I was a poor kid at a west coast private school, and thank God it wasn't as nutty as Harvard, but I also dealt with a lot of the same issues that you guys describe.
We had the same sort of "college bubble" going on, which meant that most social events were free or cheap, and that also helped equalize everyone, so that class was not super visible. There were a lot of little cues, though, that everyone was richer than I was: the way they all talked about buying clothes at J. Crew and Anthropologie; the way they could all go out to dinner on a whim, and I was the only one who had to check my budget first; that kind of thing.
Or the time when an older friend of mine was graduating, and she told me that she was nervous because it was going to be the first time in her life that she would have to worry about money. 22 years old and she'd never had to worry about having enough money to do anything that she wanted to do, or to buy anything that she wanted to have. Just so amazingly different from my experience. (By that time, I had started being pretty open about my background, so she realized a minute later what a weird thing that was to say to me - although I hadn't said anything about that; I was too stunned to, really - and we had a good conversation about it.)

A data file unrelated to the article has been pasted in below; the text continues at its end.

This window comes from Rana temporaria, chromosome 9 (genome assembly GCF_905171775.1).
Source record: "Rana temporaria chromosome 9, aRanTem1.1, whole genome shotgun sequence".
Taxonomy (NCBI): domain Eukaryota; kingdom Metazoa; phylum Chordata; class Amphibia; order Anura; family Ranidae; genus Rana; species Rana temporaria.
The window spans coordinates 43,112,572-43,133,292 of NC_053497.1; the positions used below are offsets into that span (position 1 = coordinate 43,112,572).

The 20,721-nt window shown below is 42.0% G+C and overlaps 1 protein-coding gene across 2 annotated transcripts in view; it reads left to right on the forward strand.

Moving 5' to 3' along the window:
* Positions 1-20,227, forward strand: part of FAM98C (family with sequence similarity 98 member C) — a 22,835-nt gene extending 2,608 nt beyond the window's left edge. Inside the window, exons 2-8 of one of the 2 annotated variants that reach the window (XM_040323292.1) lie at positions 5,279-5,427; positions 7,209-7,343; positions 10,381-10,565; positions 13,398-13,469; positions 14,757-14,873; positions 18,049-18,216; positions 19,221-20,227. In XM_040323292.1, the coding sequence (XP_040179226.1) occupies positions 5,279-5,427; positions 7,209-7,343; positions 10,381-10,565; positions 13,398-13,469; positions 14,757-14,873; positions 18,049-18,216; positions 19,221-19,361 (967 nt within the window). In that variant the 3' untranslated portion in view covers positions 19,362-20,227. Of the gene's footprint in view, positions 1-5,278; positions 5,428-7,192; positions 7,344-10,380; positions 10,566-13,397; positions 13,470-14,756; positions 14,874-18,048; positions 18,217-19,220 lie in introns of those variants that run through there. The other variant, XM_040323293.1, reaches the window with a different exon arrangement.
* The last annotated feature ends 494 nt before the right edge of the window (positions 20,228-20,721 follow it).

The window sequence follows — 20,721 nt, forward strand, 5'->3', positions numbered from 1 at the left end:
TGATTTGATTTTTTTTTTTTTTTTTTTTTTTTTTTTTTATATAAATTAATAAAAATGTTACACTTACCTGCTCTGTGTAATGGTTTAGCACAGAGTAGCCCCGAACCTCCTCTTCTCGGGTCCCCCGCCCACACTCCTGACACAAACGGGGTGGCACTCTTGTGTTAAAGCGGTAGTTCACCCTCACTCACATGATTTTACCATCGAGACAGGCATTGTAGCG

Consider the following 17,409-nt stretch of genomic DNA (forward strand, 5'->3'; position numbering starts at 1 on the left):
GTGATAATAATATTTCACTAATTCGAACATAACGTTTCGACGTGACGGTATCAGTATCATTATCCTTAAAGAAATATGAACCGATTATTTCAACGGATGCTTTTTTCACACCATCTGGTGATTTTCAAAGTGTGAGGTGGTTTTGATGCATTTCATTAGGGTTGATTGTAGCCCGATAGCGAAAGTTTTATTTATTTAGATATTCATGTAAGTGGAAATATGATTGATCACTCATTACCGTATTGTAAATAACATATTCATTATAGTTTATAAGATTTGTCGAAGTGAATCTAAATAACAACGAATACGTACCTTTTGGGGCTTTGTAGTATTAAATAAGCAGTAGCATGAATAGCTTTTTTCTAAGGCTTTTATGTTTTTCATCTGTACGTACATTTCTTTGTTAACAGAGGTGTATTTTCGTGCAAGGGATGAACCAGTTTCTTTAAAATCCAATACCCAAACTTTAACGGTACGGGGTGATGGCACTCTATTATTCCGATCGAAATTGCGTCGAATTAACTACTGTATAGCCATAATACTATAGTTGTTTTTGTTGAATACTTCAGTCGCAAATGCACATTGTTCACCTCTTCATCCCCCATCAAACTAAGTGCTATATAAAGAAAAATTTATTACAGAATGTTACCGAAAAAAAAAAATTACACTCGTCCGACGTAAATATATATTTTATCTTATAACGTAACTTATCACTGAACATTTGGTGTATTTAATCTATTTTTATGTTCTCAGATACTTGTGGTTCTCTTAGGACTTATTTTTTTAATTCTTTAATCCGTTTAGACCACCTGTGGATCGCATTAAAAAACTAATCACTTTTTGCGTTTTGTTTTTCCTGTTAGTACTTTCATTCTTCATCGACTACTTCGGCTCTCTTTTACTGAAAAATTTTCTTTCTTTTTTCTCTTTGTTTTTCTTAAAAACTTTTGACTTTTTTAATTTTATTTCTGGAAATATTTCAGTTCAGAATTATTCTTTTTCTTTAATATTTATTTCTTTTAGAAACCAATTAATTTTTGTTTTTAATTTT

Now that all of these friends are living on their own and supporting themselves, I feel that they understand me much better than they used to.
But yeah, being a poor person in a sea of well-off-and-rich people is weird. I pretty much stopped concealing my background by the end of freshman year, but it was always a challenge to talk about class in a way that is productive and helpful, and not make people feel like you're just being like "LOOK AT ME I'M POOR." You just can't respond to most blatant displays of privilege and wealth by saying, "wow, I've never bought a single thing from J. Crew, must be nice to be able to afford it." That's not actually enlightening, just annoying. Pointing out class differences had to be done skillfully and selectively, I found, but in the right context it could make for a good conversation.
@Eric Spiegelman A Harvard grad told me that she hated the reactions that people had to "Harvard" - often, fawning awe or threatened defensiveness - so she was trying to just avoid that conversation without lying outright.